MORE than one in seven 12-year-old girls in Scotland spend five hours or more a day on social media, a study has shown.

While 57% of Scottish children this age spend two hours or fewer per school day on social media, messaging people via text, Instagram, Snapchat, or playing online games, 15% of girls are spending at least five hours every school day doing this.

The same research also found life satisfaction scores were lower among children spending seven hours or more a day on social media.

The Growing Up in Scotland survey also found 17% of 12-year-old girls had been bullied or picked on online, compared to 12% of boys this age.

Funded by the Scottish Government, the research looked in detail at the lives of thousands of youngsters across the country who were born between June 2004 and May 2005.

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The latest findings include data collected from 3419 families in 2017-18, when their children were aged 12, with most of them in their second term of S1 at the time.

Initial findings showed “bullying was a relatively common experience with a significant minority of children experiencing it in some form on a regular basis”.

More than two-fifths (43%) of the youngsters said they had been called names, with 10% reporting suffering this on most days.

While most children had never been picked on online, 14% had “experienced this to some degree”.

The research found boys spent less time on social media than girls – with 14% of 12-year-old males saying they did not spend any time on social media on an average school day, compared with 5% of girls this age.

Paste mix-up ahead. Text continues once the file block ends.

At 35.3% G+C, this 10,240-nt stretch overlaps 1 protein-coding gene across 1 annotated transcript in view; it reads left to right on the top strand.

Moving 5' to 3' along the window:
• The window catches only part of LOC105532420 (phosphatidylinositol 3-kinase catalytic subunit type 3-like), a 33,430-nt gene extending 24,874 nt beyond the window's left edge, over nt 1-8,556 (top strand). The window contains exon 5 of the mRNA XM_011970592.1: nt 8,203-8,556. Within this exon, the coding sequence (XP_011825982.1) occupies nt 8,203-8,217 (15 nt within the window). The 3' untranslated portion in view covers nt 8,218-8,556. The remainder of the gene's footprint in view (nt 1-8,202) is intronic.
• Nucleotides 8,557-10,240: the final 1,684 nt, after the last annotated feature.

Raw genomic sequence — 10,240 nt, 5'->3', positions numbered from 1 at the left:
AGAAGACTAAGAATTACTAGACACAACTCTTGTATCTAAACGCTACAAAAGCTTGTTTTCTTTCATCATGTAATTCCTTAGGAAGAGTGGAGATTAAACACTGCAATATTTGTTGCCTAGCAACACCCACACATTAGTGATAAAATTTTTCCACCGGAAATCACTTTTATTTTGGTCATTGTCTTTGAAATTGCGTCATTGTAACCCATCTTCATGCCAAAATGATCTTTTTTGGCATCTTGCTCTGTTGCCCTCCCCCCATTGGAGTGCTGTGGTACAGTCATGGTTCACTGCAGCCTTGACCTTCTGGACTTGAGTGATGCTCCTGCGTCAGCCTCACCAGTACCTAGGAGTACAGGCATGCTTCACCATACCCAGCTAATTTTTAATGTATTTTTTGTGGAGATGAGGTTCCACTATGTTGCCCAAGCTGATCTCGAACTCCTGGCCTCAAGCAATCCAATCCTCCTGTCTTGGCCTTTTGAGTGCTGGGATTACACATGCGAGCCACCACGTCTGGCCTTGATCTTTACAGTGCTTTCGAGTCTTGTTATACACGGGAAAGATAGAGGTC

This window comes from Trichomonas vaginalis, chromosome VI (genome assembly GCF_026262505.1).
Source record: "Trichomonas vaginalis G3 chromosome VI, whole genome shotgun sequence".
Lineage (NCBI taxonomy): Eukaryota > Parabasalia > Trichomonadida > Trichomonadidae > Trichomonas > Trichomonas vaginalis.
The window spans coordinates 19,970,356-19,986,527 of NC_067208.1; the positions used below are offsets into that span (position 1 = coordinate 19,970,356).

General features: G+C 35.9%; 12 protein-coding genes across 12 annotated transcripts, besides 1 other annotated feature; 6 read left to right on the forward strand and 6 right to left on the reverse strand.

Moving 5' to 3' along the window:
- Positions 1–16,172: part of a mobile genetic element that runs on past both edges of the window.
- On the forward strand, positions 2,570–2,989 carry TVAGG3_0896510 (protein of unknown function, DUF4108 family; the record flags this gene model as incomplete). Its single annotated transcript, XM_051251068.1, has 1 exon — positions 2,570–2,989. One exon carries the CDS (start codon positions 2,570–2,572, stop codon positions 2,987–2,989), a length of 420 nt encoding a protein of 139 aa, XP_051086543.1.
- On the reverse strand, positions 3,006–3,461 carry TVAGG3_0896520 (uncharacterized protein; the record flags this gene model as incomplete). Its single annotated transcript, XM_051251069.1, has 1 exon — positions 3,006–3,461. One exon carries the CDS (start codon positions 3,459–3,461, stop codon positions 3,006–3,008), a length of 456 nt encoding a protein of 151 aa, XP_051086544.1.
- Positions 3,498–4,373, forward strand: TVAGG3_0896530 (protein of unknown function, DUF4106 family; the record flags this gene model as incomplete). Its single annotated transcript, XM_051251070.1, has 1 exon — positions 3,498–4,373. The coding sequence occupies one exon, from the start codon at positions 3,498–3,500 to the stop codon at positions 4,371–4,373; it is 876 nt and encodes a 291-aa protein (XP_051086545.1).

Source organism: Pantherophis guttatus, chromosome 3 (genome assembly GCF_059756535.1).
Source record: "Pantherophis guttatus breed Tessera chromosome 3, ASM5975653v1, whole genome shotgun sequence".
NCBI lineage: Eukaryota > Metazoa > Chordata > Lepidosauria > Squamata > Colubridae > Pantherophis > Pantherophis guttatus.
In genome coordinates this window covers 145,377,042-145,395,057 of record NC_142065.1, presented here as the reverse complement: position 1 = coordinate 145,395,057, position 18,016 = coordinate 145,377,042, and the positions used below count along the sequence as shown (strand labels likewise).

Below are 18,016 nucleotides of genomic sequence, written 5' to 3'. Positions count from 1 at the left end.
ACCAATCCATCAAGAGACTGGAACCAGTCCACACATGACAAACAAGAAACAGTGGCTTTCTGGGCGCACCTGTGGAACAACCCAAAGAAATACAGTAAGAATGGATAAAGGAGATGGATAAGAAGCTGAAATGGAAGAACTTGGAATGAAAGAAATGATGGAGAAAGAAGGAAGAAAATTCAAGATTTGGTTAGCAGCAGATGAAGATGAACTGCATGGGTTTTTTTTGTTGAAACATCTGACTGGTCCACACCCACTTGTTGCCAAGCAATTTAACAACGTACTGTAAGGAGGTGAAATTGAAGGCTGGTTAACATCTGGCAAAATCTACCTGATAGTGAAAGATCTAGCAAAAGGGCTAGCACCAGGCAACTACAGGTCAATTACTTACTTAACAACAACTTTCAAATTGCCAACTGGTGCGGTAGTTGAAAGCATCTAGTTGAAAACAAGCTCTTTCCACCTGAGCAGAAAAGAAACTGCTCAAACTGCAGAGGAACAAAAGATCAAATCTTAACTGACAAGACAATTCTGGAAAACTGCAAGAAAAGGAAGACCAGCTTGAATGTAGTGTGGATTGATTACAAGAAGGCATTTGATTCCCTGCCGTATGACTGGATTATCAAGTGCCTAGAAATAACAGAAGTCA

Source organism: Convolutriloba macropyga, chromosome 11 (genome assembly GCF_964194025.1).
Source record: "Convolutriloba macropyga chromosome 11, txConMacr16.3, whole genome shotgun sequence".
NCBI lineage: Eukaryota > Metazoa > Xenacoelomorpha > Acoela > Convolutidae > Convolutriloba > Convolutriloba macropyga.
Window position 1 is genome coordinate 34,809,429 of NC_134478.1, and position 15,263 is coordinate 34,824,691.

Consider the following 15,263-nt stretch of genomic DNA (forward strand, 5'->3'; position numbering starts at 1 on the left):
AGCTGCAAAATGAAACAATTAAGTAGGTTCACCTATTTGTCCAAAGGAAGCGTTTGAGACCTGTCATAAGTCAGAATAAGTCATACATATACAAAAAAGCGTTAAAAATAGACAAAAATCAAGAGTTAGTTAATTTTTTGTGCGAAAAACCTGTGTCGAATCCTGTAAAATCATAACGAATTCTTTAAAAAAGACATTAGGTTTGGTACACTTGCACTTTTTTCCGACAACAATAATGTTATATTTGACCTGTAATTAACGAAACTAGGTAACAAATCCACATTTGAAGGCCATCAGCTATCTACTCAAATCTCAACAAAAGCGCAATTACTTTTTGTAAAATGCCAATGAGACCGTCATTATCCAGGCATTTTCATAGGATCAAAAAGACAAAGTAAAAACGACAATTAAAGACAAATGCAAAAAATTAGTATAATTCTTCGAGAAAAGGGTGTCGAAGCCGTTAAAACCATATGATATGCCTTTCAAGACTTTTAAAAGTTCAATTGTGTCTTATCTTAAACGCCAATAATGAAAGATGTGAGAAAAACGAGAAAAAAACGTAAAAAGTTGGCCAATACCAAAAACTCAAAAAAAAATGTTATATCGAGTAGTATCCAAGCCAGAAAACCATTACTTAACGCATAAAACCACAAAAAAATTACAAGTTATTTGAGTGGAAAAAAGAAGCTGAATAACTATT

In contrast, 15% of 12-year-old girls said they spend a least five hours on social media on a school day

compared with 10% of boys. Only 4% of 12-year-olds said they had tried smoking a cigarette, with 7% having tried a vaping device.

Although a fifth (20%) had tried alcohol only 1% of all 12-year-olds said they had been drunk.

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While almost two-thirds of children (62%) were classed as being a healthy weight, 36% of 12-year-olds were overweight – including 20% who were obese.

Only 1% of all 12-year-olds were reported as being underweight.

Among those who were overweight, 62% believed they were “about the right size” and 86% of parents thought their child’s weight was normal.

Children’s life satisfaction was measured by asking four questions – including whether they wished their life as different – with the answers giving a maximum score of 20.

On average, children scored 15 “indicating a generally high level of life satisfaction”, the research found.

It added there were no statistically significant difference in the average score for boys and girls.

But it said: “Children who spent less time on social media or messaging tended to have higher life satisfaction than either those who spent a lot of time or those who spent no time on social media.

“Those who spent between 30 minutes and one hour or one to two hours on social media or messaging people on an average school day reported the highest life satisfaction scores (averages of 15.2 and 15.3 respectively).

“In contrast, children who spent seven or more hours daily reported the lowest average score (14.0) and those who spent no time at all on social media on an average school day had lower than average life satisfaction (14.8).”

Last month, £90,000 of funding was announced for a new advice package on healthy use of social media and screen time, produced by the Scottish Youth Parliament and Children’s Parliament.